“All that really concerns me is speed,” crooned Montgomery Gentry in their hit “Speed” and while it makes for a great country slow dance song, it’s also relevant to vlogs, podcasts, and any other online format where audio/video is necessary. Speed is also a huge factor with search engine optimization (SEO), with algorithms considering the speed a site fully loads as an indicator of quality. There are many things that impact speed, from in-memory database services to your web host, and quite a few of them are within your control.
Remember that just because your site loads quickly and perfectly on your end doesn’t make that so for someone else. Try comparing your site’s speed when using your in-office Wi-Fi, and then check it out at a crowded coffee shop where everyone’s competing for bandwidth. Now imagine just how quickly your site might be loading in rural India where dial-up might be used. Luckily, MakeUseOf has offered free avenues for testing your site speed, but what can you do once you realize you’re the turtle in this mad dash?
1. Clean up your website
Your website probably isn’t as “clean” as it could be, and there might be ghost/invisible text hiding or those images might be unnecessarily big. This is especially true if you had someone else design your site and it’s been years since it was truly upgraded. However, if you use a free platform like WordPress, you can easily see for yourself the size of images and get rid of any white noise that might be slowing things down.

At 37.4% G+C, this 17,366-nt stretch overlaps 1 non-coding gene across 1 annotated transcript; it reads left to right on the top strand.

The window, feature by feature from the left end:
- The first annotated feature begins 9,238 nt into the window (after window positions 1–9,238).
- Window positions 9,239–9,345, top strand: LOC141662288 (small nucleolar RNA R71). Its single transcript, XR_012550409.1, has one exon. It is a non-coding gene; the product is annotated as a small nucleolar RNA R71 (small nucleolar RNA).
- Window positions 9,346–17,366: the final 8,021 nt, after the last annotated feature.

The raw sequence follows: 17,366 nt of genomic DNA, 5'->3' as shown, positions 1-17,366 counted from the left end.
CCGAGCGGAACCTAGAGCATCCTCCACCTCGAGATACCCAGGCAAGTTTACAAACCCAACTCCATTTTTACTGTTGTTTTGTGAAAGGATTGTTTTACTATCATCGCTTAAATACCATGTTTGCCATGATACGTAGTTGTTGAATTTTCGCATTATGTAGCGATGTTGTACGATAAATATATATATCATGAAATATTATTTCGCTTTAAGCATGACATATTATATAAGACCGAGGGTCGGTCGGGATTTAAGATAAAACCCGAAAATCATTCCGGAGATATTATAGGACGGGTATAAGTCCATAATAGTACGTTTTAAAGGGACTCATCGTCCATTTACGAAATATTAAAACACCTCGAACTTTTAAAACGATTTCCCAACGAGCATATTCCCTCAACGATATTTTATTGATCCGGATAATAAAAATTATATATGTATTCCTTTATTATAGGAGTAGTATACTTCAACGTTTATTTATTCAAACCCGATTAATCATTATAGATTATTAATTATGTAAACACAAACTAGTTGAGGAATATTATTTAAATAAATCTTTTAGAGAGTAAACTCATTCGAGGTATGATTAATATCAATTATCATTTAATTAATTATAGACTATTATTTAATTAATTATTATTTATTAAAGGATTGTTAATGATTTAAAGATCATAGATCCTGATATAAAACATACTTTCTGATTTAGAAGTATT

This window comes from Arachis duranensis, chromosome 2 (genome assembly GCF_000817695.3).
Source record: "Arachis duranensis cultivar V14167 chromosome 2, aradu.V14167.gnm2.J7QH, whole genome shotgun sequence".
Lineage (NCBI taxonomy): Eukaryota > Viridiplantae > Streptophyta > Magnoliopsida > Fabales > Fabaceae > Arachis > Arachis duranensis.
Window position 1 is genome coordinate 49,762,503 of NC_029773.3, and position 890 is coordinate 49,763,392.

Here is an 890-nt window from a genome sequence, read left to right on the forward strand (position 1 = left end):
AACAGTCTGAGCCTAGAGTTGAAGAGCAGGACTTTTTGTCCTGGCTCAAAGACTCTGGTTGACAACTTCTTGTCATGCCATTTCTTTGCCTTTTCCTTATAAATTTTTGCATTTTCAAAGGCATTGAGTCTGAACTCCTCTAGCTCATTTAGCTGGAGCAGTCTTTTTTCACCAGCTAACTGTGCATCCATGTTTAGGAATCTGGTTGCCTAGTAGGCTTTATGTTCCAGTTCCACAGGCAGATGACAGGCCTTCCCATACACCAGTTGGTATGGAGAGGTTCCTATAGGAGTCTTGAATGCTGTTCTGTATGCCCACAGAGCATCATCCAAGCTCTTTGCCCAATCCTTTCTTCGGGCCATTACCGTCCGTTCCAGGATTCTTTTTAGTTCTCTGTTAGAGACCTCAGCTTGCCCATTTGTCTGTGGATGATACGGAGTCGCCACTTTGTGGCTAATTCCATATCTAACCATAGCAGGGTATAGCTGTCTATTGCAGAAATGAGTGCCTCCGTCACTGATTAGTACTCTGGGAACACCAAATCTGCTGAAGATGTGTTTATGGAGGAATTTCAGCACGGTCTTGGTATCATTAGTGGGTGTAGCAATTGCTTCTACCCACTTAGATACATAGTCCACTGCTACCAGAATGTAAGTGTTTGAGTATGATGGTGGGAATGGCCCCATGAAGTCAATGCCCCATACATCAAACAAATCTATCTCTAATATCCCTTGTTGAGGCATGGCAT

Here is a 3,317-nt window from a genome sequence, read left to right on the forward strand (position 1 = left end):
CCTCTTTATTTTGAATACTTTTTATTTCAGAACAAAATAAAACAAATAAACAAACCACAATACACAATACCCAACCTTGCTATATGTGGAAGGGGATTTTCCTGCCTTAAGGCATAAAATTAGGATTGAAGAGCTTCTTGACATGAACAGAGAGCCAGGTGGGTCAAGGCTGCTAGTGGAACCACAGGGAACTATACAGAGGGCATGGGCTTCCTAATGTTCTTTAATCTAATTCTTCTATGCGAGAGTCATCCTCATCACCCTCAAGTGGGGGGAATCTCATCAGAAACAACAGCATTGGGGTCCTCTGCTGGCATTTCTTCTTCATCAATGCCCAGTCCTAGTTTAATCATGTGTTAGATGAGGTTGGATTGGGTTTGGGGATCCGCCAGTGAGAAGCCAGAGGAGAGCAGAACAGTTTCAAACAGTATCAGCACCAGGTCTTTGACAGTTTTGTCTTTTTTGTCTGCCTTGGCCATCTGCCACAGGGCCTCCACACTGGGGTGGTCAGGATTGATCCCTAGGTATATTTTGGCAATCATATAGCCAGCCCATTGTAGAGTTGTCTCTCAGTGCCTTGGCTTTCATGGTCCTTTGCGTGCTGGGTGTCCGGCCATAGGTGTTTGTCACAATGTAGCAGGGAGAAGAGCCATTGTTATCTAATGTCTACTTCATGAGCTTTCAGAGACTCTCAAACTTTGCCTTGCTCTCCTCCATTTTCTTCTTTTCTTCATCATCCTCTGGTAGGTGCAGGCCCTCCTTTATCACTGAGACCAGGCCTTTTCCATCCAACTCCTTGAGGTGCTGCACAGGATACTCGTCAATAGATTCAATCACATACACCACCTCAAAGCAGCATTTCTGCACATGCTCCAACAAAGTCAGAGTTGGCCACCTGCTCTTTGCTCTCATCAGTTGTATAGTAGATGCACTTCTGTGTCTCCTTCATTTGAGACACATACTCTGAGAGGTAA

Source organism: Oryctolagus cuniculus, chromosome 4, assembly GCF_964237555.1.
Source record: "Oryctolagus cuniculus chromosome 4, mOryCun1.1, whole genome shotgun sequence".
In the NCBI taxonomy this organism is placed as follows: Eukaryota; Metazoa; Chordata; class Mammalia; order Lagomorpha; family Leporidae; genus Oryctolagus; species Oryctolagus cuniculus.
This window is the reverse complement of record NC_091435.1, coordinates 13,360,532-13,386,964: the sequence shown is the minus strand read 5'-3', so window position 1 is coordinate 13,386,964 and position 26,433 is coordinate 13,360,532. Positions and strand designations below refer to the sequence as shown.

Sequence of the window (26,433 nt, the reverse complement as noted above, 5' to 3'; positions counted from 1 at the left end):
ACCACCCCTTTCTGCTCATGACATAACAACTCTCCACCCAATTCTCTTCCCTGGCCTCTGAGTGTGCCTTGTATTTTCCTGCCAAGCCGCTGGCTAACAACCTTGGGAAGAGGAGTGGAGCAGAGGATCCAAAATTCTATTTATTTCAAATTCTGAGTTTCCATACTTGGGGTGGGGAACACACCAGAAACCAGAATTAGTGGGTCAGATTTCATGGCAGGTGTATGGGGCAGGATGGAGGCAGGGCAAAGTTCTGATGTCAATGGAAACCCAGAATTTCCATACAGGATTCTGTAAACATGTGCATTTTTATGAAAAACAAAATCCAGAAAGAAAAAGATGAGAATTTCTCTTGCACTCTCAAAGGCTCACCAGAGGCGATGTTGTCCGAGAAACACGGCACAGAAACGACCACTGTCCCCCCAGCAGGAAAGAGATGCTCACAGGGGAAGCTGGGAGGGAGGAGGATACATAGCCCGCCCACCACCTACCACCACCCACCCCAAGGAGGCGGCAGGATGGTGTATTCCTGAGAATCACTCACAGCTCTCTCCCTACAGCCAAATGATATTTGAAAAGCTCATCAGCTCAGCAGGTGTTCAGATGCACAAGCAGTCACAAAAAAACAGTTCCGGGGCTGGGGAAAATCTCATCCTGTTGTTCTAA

2. Check with your web host
Most people go with the default, recommended web hosting services offered when they register their domain. You might luck out, but chances are you went with a free or cheap option that’s not known for uptime or speed. The vast majority of websites use a “shared server” and the more people who share it, the less the cost but the slower the load times. Shop around and find a web hosting company that prioritizes speed, yet stays within your budget.
3. Consider your Wi-Fi connection
There will always be people, including your customers, with faster and slower internet connections than you. However, you should cater to those with the worst connection. On the other hand, if you’re struggling with a slow load yourself and you have the option to shop around for better Wi-Fi, do so. Time is money when you’re creating podcasts and vlogs, and you shouldn’t be struggling with subpar internet.
4. Ditch the flash and animation
Nothing slows down a site faster than flash, and it’s also a huge search engine optimization faux pas. Sites should be simple and static for the best speed (and mobile readiness).
There’s no time to slow down when your site’s reputation is on the line.
Originally posted on January 10, 2015 @ 4:20 pm